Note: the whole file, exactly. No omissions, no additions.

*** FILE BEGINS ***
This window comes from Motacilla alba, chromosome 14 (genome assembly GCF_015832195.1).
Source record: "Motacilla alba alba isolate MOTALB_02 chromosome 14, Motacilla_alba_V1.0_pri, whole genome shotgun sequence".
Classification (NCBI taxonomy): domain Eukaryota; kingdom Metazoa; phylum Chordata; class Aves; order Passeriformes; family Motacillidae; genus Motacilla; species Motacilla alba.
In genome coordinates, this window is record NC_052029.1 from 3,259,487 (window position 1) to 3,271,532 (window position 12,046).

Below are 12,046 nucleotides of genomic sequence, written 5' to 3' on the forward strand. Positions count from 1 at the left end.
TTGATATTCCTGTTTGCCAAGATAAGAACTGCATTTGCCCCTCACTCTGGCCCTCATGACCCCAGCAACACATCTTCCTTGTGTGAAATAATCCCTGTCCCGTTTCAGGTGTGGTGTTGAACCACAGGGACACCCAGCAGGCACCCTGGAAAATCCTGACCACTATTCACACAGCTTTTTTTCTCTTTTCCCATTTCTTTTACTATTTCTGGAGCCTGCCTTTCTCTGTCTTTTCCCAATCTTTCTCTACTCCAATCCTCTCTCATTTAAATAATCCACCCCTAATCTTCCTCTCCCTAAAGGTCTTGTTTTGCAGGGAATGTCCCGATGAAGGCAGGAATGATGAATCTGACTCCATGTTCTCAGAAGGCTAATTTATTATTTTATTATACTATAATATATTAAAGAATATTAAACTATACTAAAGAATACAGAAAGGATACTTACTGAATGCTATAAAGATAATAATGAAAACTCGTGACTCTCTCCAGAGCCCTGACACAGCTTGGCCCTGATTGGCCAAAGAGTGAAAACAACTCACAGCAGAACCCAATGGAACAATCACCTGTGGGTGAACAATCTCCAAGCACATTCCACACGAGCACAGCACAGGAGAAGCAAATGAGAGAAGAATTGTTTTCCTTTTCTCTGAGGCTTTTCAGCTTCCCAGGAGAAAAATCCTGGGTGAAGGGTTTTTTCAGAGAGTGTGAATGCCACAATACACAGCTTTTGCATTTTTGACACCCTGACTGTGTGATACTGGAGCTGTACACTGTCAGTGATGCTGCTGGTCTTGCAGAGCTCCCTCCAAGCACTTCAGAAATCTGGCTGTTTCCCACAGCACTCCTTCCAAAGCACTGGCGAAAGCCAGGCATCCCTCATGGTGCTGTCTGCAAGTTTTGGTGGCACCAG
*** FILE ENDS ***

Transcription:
This window comes from Motacilla alba, chromosome 14 (genome assembly GCF_015832195.1).
Source record: "Motacilla alba alba isolate MOTALB_02 chromosome 14, Motacilla_alba_V1.0_pri, whole genome shotgun sequence".
Classification (NCBI taxonomy): domain Eukaryota; kingdom Metazoa; phylum Chordata; class Aves; order Passeriformes; family Motacillidae; genus Motacilla; species Motacilla alba.
In genome coordinates, this window is record NC_052029.1 from 3,259,487 (window position 1) to 3,271,532 (window position 12,046).

Below are 12,046 nucleotides of genomic sequence, written 5' to 3' on the forward strand. Positions count from 1 at the left end.
TTGATATTCCTGTTTGCCAAGATAAGAACTGCATTTGCCCCTCACTCTGGCCCTCATGACCCCAGCAACACATCTTCCTTGTGTGAAATAATCCCTGTCCCGTTTCAGGTGTGGTGTTGAACCACAGGGACACCCAGCAGGCACCCTGGAAAATCCTGACCACTATTCACACAGCTTTTTTTCTCTTTTCCCATTTCTTTTACTATTTCTGGAGCCTGCCTTTCTCTGTCTTTTCCCAATCTTTCTCTACTCCAATCCTCTCTCATTTAAATAATCCACCCCTAATCTTCCTCTCCCTAAAGGTCTTGTTTTGCAGGGAATGTCCCGATGAAGGCAGGAATGATGAATCTGACTCCATGTTCTCAGAAGGCTAATTTATTATTTTATTATACTATAATATATTAAAGAATATTAAACTATACTAAAGAATACAGAAAGGATACTTACTGAATGCTATAAAGATAATAATGAAAACTCGTGACTCTCTCCAGAGCCCTGACACAGCTTGGCCCTGATTGGCCAAAGAGTGAAAACAACTCACAGCAGAACCCAATGGAACAATCACCTGTGGGTGAACAATCTCCAAGCACATTCCACACGAGCACAGCACAGGAGAAGCAAATGAGAGAAGAATTGTTTTCCTTTTCTCTGAGGCTTTTCAGCTTCCCAGGAGAAAAATCCTGGGTGAAGGGTTTTTTCAGAGAGTGTGAATGCCACAATACACAGCTTTTGCATTTTTGACACCCTGACTGTGTGATACTGGAGCTGTACACTGTCAGTGATGCTGCTGGTCTTGCAGAGCTCCCTCCAAGCACTTCAGAAATCTGGCTGTTTCCCACAGCACTCCTTCCAAAGCACTGGCGAAAGCCAGGCATCCCTCATGGTGCTGTCTGCAAGTTTTGGTGGCACCAG